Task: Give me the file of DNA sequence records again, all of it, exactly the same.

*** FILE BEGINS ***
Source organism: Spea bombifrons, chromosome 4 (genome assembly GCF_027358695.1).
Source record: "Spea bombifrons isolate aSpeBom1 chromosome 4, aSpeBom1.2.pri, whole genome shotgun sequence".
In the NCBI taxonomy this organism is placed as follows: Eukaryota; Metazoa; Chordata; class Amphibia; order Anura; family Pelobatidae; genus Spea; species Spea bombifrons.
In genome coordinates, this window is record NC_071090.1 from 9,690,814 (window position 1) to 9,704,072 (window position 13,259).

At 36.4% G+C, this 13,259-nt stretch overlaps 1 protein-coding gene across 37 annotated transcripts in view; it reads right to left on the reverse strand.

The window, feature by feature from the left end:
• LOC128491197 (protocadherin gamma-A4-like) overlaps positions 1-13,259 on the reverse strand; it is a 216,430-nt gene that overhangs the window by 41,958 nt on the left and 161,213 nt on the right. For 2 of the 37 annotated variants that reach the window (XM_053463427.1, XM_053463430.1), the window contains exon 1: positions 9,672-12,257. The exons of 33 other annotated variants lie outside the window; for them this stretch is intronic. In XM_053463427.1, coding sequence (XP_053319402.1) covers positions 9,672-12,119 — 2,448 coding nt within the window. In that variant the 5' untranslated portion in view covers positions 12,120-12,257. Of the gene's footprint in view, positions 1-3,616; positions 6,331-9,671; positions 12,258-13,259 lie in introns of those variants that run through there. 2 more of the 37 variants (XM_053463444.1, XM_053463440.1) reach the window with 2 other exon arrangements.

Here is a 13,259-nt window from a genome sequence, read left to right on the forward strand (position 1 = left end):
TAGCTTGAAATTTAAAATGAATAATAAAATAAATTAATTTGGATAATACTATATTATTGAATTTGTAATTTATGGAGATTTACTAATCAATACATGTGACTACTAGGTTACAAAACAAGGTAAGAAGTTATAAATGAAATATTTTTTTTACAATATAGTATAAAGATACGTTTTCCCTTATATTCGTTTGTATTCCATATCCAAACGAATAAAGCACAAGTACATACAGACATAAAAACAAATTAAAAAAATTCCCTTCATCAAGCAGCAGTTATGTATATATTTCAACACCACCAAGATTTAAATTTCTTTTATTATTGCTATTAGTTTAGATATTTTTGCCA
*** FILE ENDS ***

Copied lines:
Source organism: Spea bombifrons, chromosome 4 (genome assembly GCF_027358695.1).
Source record: "Spea bombifrons isolate aSpeBom1 chromosome 4, aSpeBom1.2.pri, whole genome shotgun sequence".
In the NCBI taxonomy this organism is placed as follows: Eukaryota; Metazoa; Chordata; class Amphibia; order Anura; family Pelobatidae; genus Spea; species Spea bombifrons.
In genome coordinates, this window is record NC_071090.1 from 9,690,814 (window position 1) to 9,704,072 (window position 13,259).

At 36.4% G+C, this 13,259-nt stretch overlaps 1 protein-coding gene across 37 annotated transcripts in view; it reads right to left on the reverse strand.

The window, feature by feature from the left end:
• LOC128491197 (protocadherin gamma-A4-like) overlaps positions 1-13,259 on the reverse strand; it is a 216,430-nt gene that overhangs the window by 41,958 nt on the left and 161,213 nt on the right. For 2 of the 37 annotated variants that reach the window (XM_053463427.1, XM_053463430.1), the window contains exon 1: positions 9,672-12,257. The exons of 33 other annotated variants lie outside the window; for them this stretch is intronic. In XM_053463427.1, coding sequence (XP_053319402.1) covers positions 9,672-12,119 — 2,448 coding nt within the window. In that variant the 5' untranslated portion in view covers positions 12,120-12,257. Of the gene's footprint in view, positions 1-3,616; positions 6,331-9,671; positions 12,258-13,259 lie in introns of those variants that run through there. 2 more of the 37 variants (XM_053463444.1, XM_053463440.1) reach the window with 2 other exon arrangements.

Here is a 13,259-nt window from a genome sequence, read left to right on the forward strand (position 1 = left end):
TAGCTTGAAATTTAAAATGAATAATAAAATAAATTAATTTGGATAATACTATATTATTGAATTTGTAATTTATGGAGATTTACTAATCAATACATGTGACTACTAGGTTACAAAACAAGGTAAGAAGTTATAAATGAAATATTTTTTTTACAATATAGTATAAAGATACGTTTTCCCTTATATTCGTTTGTATTCCATATCCAAACGAATAAAGCACAAGTACATACAGACATAAAAACAAATTAAAAAAATTCCCTTCATCAAGCAGCAGTTATGTATATATTTCAACACCACCAAGATTTAAATTTCTTTTATTATTGCTATTAGTTTAGATATTTTTGCCA